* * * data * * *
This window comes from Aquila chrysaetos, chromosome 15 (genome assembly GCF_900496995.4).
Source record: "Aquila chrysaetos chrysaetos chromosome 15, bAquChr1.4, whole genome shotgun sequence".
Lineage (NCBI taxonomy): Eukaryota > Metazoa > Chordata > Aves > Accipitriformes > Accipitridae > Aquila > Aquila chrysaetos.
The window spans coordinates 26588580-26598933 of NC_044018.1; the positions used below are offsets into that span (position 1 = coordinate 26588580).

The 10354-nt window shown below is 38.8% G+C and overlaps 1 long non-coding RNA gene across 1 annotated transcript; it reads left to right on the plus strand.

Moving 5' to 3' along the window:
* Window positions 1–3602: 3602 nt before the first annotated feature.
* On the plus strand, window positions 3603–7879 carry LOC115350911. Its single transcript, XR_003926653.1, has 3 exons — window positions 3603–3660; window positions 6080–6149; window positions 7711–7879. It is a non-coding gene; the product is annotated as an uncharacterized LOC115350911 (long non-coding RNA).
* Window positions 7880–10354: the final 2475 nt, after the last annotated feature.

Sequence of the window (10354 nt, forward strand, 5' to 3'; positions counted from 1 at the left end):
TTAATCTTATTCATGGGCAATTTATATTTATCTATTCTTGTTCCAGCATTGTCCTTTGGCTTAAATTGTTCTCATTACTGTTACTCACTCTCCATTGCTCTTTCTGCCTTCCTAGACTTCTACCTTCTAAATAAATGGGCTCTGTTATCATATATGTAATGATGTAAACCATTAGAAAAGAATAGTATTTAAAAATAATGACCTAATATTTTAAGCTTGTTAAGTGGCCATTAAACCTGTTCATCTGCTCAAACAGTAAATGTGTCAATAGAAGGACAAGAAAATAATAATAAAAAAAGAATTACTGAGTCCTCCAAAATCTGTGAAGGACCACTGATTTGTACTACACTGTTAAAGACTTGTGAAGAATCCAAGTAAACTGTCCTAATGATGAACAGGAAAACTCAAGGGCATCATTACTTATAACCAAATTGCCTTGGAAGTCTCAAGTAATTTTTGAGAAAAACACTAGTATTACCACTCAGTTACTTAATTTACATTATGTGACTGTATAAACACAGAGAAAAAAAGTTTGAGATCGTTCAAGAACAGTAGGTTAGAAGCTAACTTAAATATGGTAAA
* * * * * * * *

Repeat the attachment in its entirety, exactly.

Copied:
This window comes from Aquila chrysaetos, chromosome 15 (genome assembly GCF_900496995.4).
Source record: "Aquila chrysaetos chrysaetos chromosome 15, bAquChr1.4, whole genome shotgun sequence".
Lineage (NCBI taxonomy): Eukaryota > Metazoa > Chordata > Aves > Accipitriformes > Accipitridae > Aquila > Aquila chrysaetos.
The window spans coordinates 26588580-26598933 of NC_044018.1; the positions used below are offsets into that span (position 1 = coordinate 26588580).

The 10354-nt window shown below is 38.8% G+C and overlaps 1 long non-coding RNA gene across 1 annotated transcript; it reads left to right on the plus strand.

Moving 5' to 3' along the window:
* Window positions 1–3602: 3602 nt before the first annotated feature.
* On the plus strand, window positions 3603–7879 carry LOC115350911. Its single transcript, XR_003926653.1, has 3 exons — window positions 3603–3660; window positions 6080–6149; window positions 7711–7879. It is a non-coding gene; the product is annotated as an uncharacterized LOC115350911 (long non-coding RNA).
* Window positions 7880–10354: the final 2475 nt, after the last annotated feature.

Sequence of the window (10354 nt, forward strand, 5' to 3'; positions counted from 1 at the left end):
TTAATCTTATTCATGGGCAATTTATATTTATCTATTCTTGTTCCAGCATTGTCCTTTGGCTTAAATTGTTCTCATTACTGTTACTCACTCTCCATTGCTCTTTCTGCCTTCCTAGACTTCTACCTTCTAAATAAATGGGCTCTGTTATCATATATGTAATGATGTAAACCATTAGAAAAGAATAGTATTTAAAAATAATGACCTAATATTTTAAGCTTGTTAAGTGGCCATTAAACCTGTTCATCTGCTCAAACAGTAAATGTGTCAATAGAAGGACAAGAAAATAATAATAAAAAAAGAATTACTGAGTCCTCCAAAATCTGTGAAGGACCACTGATTTGTACTACACTGTTAAAGACTTGTGAAGAATCCAAGTAAACTGTCCTAATGATGAACAGGAAAACTCAAGGGCATCATTACTTATAACCAAATTGCCTTGGAAGTCTCAAGTAATTTTTGAGAAAAACACTAGTATTACCACTCAGTTACTTAATTTACATTATGTGACTGTATAAACACAGAGAAAAAAAGTTTGAGATCGTTCAAGAACAGTAGGTTAGAAGCTAACTTAAATATGGTAAA